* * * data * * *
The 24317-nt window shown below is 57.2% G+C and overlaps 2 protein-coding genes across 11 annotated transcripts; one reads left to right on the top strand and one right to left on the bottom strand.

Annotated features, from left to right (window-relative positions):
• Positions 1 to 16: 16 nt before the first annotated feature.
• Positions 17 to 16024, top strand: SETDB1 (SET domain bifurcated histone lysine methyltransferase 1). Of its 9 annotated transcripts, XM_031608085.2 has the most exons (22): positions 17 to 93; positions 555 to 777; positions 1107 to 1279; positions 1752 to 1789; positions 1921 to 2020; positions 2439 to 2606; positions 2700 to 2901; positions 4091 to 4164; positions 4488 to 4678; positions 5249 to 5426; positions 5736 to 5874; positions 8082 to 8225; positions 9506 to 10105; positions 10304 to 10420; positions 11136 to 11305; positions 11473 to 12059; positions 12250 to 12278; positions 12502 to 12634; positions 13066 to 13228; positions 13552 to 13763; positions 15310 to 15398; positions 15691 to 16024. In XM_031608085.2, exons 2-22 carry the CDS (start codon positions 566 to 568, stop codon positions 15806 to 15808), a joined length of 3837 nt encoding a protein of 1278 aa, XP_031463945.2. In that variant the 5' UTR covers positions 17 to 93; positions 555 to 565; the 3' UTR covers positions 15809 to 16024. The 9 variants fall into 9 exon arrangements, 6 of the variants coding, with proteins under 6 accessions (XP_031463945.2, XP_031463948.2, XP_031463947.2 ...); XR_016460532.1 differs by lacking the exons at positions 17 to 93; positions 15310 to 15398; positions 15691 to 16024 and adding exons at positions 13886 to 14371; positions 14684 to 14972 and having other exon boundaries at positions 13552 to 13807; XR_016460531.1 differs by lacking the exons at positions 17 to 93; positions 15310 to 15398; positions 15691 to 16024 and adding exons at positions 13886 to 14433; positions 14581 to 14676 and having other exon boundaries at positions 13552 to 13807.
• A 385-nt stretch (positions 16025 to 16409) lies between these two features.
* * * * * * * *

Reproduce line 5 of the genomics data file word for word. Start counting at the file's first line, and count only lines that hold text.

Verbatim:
• A 385-nt stretch (positions 16025 to 16409) lies between these two features.